I believe Chris is referring to the dynamic nature of power amp loads where in a given situation the average load would be less than the generator's capacity, however the instantaneous load could be significantly more. There is some rotational inertia in the generator that can provide some burst capacity for the first kick drum hit or two, but that can be depleted with repeated hits , causing loss of voltage or frequency, or possibly stalling the generator.

Thanks for the clarification. I was wondering if it wasn’t for the same reason film electrics de-rate generators by 50% when supplying non-linear lighting loads like some HMIs, Fluorescent, and LED Fixtures. Where it appears that you guys use a lot of gear operating on Switch Mode Power Supplies (SMPSs), you might be interested in the graph below from a Caterpillar Technical Service bulletin on sizing gen-sets. It is a “Limit Characteristic” graph that illustrates the effects that non-linear loads have on generators. The fluctuations in the Engine Stability line in the illustration below represent the generator’s operating limits depending on whether its load has a leading or lagging Power Factor. As you can see by the right quadrant the effect of harmonics on a generator is a significant limiting factor.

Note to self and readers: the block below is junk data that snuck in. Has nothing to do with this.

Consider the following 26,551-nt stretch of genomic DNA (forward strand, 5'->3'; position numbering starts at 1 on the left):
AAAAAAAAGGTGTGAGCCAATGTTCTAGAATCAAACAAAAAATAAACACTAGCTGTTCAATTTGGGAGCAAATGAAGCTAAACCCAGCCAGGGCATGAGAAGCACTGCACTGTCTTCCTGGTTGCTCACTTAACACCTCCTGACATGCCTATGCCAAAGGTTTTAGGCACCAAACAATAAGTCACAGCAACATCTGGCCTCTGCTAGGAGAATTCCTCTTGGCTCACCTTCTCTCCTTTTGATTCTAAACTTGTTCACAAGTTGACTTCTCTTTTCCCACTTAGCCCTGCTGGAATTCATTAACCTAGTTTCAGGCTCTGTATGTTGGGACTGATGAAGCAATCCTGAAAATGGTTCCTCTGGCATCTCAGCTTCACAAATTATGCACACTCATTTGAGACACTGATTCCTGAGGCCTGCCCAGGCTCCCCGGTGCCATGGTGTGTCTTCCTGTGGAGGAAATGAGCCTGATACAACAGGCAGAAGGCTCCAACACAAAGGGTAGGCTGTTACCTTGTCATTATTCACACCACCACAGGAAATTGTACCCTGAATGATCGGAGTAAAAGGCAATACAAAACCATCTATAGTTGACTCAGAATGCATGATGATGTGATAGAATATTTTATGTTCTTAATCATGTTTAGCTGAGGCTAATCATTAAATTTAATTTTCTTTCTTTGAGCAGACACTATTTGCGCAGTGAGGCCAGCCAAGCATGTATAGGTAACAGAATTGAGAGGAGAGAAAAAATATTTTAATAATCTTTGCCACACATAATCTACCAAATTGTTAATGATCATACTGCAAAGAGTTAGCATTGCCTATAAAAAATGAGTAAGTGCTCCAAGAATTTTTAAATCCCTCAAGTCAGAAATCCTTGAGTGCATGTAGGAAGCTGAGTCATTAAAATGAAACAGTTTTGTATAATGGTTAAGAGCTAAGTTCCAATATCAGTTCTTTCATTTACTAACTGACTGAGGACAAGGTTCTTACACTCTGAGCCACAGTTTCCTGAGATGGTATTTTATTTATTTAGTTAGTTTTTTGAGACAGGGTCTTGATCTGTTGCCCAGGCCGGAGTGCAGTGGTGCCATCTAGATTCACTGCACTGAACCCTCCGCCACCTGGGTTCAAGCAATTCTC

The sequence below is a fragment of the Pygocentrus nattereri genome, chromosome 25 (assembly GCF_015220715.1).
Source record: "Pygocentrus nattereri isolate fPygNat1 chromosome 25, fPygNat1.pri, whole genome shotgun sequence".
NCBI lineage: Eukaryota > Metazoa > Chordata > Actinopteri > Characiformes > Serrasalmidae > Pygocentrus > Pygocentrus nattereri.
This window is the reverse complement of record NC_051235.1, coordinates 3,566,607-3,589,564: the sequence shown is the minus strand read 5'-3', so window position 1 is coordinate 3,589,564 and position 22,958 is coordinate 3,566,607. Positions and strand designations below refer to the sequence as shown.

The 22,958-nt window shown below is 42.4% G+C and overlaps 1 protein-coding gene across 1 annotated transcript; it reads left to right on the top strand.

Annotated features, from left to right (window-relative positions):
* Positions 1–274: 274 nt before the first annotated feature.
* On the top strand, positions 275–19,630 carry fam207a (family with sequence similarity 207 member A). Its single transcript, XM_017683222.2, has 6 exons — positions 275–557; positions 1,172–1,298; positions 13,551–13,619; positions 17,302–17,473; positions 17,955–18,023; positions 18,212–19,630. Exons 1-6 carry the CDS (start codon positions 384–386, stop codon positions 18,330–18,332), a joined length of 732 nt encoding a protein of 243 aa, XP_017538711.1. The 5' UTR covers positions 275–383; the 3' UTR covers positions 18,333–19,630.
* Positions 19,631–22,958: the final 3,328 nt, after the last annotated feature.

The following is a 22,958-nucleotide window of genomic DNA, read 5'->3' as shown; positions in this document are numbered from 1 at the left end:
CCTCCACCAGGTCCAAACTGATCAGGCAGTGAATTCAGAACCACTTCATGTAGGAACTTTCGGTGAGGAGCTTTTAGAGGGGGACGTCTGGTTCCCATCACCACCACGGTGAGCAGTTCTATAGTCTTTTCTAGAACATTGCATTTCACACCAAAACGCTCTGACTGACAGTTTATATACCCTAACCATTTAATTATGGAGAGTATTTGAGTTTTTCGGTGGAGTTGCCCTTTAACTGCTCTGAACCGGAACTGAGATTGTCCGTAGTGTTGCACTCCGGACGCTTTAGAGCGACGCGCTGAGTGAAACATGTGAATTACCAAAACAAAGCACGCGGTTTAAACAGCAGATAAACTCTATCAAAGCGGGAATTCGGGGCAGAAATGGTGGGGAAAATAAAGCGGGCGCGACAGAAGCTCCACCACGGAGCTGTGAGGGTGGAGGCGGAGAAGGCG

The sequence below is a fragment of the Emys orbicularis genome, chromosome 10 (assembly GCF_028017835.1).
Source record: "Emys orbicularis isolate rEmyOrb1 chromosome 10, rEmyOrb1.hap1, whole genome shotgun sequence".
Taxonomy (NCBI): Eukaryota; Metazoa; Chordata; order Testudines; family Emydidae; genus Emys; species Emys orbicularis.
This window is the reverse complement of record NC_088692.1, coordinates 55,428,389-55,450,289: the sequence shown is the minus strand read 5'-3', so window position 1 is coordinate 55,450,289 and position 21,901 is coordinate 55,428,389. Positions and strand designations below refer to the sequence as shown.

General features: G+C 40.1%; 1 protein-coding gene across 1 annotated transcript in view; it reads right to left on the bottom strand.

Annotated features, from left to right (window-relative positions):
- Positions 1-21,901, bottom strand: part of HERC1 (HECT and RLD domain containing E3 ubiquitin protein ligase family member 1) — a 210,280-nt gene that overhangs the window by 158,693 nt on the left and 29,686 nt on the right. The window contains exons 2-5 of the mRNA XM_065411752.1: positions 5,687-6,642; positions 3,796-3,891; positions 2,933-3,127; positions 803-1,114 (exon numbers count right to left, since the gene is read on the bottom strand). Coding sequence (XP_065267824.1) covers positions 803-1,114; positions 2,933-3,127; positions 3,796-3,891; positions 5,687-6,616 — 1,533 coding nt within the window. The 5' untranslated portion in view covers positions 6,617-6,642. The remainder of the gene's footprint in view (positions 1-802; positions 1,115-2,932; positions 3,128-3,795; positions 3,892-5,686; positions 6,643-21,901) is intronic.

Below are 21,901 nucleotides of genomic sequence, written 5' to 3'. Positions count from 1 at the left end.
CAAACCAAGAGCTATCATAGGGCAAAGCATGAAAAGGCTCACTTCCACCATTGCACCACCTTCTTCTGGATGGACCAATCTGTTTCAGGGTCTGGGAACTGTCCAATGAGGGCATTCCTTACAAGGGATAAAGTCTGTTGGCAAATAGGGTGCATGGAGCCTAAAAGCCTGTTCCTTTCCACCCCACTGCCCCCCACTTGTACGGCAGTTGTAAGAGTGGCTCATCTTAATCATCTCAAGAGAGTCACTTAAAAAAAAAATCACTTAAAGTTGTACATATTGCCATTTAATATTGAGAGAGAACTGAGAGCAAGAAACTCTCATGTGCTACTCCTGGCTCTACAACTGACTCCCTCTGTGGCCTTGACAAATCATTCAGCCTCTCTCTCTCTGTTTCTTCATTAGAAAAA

**A Limit Characteristic graph for a generator illustrates the effect of leading**

or lagging Power Factor on the generator's output.What the Limit Characteristic graph above tells us is that, operating a capacitive load (the leading power factor quadrant right of the Unity Power Factor center line), an AVR generator like the Mulitquips first reach a thermal limit as a consequence of heat generation in the generator's rotor from harmonic currents. And, since increasing harmonic content leads to a tendency toward erroneous self-excitation (SE), the generator output is inevitably affected by instability of the Excitation circuit from higher leading power factor loads. Finally, since there comes a point as the Power Factor of the load decreases, when harmonics inhibit the successful operation of the generator’s Automatic Voltage Regulator all together, and hence the generator’s capacity to generate any power at all, the kW output eventually drops to zero. This Limit Characteristic graph also tells us that operating an inductive load with lagging Power Factor (the left quadrant of the Limit Characteristic graph) the generator’s output is more stable; but will eventually be limited by both the rotor (field) and stator (armature) heating (many times the field temperature limit is lower than the armature limit, especially at low power factor values.)

These same power quality issues have vexed film electricians for years, which is why most movie gaffers still oversize their generators by 100%. For more details see an article I wrote for our company newsletter that explains the electrical engineering principles behind these issues and how to resolve them. The newsletter article is available at

http://www.screenlightandgrip.com/html/emailnewsletter_generators.html. Guy Holt, Gaffer,

ScreenLight & Grip,

www.screenlightandgrip.com